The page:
Claims (24)

CLAIMS:
1. A head utility system comprising: a headset comprising: a first power or data connector for connecting to an off-headset power or data system; and a second power or data connector; the head utility system further comprising: headwear for wearing over the headset, the headwear comprising: a headwear power or data connector for connecting to the second power or data connector; wherein the second power or data connector and the headwear power or data connector are arranged to be releasably connectable when the headwear is worn over the headset, such that power or data can be transferred between the headset and the headwear.
2. A head utility system according to claim 1, wherein the headset comprises a headset power or data system and the headset comprises an electronic module connected to the headset power or data system.
3. A head utility system according to claim 1 or claim 2, wherein the headset is an audio headset and comprises at least one of an earpiece and a microphone.
4. A head utility system according to claim 3, wherein the first connector is connected to the earpiece, microphone or both the earpiece and the microphone.
5. A head utility system according to any of the preceding claims, wherein the headwear is a helmet.
6. A head utility system according to any of the preceding claims, wherein the headwear further comprises a headwear power or data system and the headwear power or data system comprises a port for providing power or data to an electronic module.
7. A head utility system according to any of the preceding claims, wherein the second connector and the headwear connector are arranged such that they automatically connect when a user puts the headwear on over the headset, and automatically disconnect when the user removes the headwear.
8. A head utility system according to any of the preceding claims, wherein each of the second connector and headwear connector comprise an optical connector to provide an optical data connection between the headset and headwear when connected.
9. A head utility system according to claim 8, wherein the second connector and headwear connector each further comprise an electrical power connector to provide an electrical power connection between the headset and headwear when connected.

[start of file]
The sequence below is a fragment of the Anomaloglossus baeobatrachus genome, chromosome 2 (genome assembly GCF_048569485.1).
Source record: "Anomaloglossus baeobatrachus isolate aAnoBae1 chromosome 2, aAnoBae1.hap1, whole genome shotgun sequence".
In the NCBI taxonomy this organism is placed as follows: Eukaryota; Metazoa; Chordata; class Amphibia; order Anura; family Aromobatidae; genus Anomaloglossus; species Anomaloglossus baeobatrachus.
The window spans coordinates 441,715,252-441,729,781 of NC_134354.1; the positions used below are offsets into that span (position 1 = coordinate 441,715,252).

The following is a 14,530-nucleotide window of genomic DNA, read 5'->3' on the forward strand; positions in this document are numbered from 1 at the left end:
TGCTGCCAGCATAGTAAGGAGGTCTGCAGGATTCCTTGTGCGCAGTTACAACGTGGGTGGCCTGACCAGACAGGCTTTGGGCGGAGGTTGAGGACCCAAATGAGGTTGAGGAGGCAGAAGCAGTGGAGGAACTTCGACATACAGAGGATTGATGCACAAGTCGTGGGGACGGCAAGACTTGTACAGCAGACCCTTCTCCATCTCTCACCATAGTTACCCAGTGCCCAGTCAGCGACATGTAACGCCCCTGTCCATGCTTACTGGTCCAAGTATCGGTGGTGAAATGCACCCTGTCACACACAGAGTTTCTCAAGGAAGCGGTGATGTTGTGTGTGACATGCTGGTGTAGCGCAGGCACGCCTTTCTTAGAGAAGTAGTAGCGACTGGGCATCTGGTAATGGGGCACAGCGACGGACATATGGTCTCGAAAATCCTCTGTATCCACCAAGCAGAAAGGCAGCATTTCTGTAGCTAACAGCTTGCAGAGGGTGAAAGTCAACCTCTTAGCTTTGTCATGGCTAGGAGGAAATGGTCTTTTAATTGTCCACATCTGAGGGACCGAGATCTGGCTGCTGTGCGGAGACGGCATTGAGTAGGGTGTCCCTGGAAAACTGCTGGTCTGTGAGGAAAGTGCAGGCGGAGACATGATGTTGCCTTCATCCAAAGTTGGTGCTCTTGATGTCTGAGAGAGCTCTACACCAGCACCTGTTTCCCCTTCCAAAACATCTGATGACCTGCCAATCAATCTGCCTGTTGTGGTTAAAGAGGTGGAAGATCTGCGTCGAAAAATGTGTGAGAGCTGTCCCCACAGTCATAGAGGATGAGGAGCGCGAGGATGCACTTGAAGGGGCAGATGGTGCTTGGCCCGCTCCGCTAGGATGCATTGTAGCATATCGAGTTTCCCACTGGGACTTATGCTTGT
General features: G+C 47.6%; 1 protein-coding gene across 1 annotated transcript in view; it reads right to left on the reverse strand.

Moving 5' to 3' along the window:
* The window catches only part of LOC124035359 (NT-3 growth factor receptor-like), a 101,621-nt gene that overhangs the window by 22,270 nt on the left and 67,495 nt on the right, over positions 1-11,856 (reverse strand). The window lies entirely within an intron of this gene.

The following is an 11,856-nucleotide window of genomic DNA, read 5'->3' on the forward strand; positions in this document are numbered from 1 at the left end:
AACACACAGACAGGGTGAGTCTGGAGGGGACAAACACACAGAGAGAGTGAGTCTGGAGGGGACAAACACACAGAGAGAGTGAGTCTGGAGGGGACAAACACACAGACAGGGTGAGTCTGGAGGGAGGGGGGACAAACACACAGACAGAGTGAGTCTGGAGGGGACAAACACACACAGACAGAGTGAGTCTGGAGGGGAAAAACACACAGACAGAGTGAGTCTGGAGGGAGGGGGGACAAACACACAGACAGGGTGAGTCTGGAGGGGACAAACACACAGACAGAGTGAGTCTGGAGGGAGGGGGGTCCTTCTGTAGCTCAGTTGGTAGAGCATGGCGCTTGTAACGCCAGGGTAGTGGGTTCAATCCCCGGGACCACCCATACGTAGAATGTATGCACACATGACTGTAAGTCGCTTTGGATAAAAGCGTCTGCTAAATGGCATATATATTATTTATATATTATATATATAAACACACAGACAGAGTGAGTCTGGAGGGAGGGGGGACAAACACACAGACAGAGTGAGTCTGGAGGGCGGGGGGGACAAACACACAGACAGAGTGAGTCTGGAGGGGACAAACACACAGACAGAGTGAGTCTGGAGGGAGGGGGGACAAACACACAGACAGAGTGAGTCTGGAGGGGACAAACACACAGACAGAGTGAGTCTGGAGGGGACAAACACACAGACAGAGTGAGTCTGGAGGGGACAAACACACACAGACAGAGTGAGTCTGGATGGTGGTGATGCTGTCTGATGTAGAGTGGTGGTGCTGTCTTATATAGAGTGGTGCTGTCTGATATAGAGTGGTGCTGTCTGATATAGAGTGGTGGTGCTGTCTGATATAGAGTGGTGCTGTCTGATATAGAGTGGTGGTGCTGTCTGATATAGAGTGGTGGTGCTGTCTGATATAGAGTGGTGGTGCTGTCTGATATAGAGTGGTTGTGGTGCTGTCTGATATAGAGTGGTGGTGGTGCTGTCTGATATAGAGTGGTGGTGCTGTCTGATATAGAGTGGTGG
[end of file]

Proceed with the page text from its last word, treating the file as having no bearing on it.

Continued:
10. A head utility system according to claim 8 or claim 9, wherein the head utility system comprises a surround arranged to reduce light spill from the second connector or the headwear connector.
11. A head utility system according to any of the preceding claims, further comprising a proximity switch configured to disconnect the supply of power or data to the second connector or headwear connector or both the second connector and headwear connector when the second connector and headwear connecter are separated by more than a predetermined distance.
12. A headset comprising: a first power or data connector for connecting to an off-headset power or data system; and a second power or data connector, the second power or data connector being arranged to releasably connect to a headwear power or data connector in an item of headwear worn over the headset.
13. A headset according to claim 12, wherein the headset is an audio headset and comprises at least one of a speaker and a microphone.
14. A headset according to claim 12 or claim 13, wherein the second connector is an optical connector.
15. A headset according to claim 14, further comprising a surround arranged to reduce light spill from the second connector.
16. A headset according to any of claims 12 to 15, further comprising a proximity switch configured to deactivate the second connector when nothing is sensed within the nominal range of the proximity switch.
17. Headwear for wearing over a headset, the headwear comprising: a headwear power or data connector arranged to reieasabiy connect to a headset power or data connector on a headset worn under the headwear.
18. Headwear according to claim 17, wherein the headwear is a helmet and the headwear connector is located inside the helmet at the top of the helmet.
19. Headwear according to claim 17 or 18, wherein the headwear connector is an optical connector.
20. Headwear according to claim 19, further comprising a surround arranged to reduce light spill from the headwear connector.